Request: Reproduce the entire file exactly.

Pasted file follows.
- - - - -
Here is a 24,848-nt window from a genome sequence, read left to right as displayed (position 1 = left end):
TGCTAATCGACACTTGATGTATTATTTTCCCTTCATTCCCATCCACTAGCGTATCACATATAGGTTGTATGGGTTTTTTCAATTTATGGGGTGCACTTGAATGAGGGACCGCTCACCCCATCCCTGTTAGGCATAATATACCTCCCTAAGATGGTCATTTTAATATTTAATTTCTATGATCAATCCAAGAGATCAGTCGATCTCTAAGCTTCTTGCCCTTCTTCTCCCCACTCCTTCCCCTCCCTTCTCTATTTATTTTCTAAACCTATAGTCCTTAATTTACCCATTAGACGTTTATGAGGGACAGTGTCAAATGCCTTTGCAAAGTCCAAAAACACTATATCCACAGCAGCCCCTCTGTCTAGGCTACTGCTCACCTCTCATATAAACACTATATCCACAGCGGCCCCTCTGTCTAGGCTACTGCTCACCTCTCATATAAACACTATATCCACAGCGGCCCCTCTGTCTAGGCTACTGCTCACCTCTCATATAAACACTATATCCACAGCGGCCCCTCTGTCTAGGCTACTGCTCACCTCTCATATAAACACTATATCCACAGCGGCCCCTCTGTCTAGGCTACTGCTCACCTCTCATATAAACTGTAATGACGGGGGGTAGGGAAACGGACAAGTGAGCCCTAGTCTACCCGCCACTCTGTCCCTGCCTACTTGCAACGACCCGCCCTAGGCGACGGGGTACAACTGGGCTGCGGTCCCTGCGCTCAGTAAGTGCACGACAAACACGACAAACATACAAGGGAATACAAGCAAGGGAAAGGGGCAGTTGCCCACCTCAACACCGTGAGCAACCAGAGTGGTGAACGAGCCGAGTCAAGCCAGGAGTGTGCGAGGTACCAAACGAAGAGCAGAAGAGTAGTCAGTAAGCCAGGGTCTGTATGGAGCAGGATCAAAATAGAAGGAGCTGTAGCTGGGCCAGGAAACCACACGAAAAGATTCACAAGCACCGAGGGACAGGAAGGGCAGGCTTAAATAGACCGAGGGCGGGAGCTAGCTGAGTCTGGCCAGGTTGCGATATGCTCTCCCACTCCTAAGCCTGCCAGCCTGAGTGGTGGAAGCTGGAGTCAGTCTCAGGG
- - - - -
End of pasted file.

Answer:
Here is a 24,848-nt window from a genome sequence, read left to right as displayed (position 1 = left end):
TGCTAATCGACACTTGATGTATTATTTTCCCTTCATTCCCATCCACTAGCGTATCACATATAGGTTGTATGGGTTTTTTCAATTTATGGGGTGCACTTGAATGAGGGACCGCTCACCCCATCCCTGTTAGGCATAATATACCTCCCTAAGATGGTCATTTTAATATTTAATTTCTATGATCAATCCAAGAGATCAGTCGATCTCTAAGCTTCTTGCCCTTCTTCTCCCCACTCCTTCCCCTCCCTTCTCTATTTATTTTCTAAACCTATAGTCCTTAATTTACCCATTAGACGTTTATGAGGGACAGTGTCAAATGCCTTTGCAAAGTCCAAAAACACTATATCCACAGCAGCCCCTCTGTCTAGGCTACTGCTCACCTCTCATATAAACACTATATCCACAGCGGCCCCTCTGTCTAGGCTACTGCTCACCTCTCATATAAACACTATATCCACAGCGGCCCCTCTGTCTAGGCTACTGCTCACCTCTCATATAAACACTATATCCACAGCGGCCCCTCTGTCTAGGCTACTGCTCACCTCTCATATAAACACTATATCCACAGCGGCCCCTCTGTCTAGGCTACTGCTCACCTCTCATATAAACTGTAATGACGGGGGGTAGGGAAACGGACAAGTGAGCCCTAGTCTACCCGCCACTCTGTCCCTGCCTACTTGCAACGACCCGCCCTAGGCGACGGGGTACAACTGGGCTGCGGTCCCTGCGCTCAGTAAGTGCACGACAAACACGACAAACATACAAGGGAATACAAGCAAGGGAAAGGGGCAGTTGCCCACCTCAACACCGTGAGCAACCAGAGTGGTGAACGAGCCGAGTCAAGCCAGGAGTGTGCGAGGTACCAAACGAAGAGCAGAAGAGTAGTCAGTAAGCCAGGGTCTGTATGGAGCAGGATCAAAATAGAAGGAGCTGTAGCTGGGCCAGGAAACCACACGAAAAGATTCACAAGCACCGAGGGACAGGAAGGGCAGGCTTAAATAGACCGAGGGCGGGAGCTAGCTGAGTCTGGCCAGGTTGCGATATGCTCTCCCACTCCTAAGCCTGCCAGCCTGAGTGGTGGAAGCTGGAGTCAGTCTCAGGG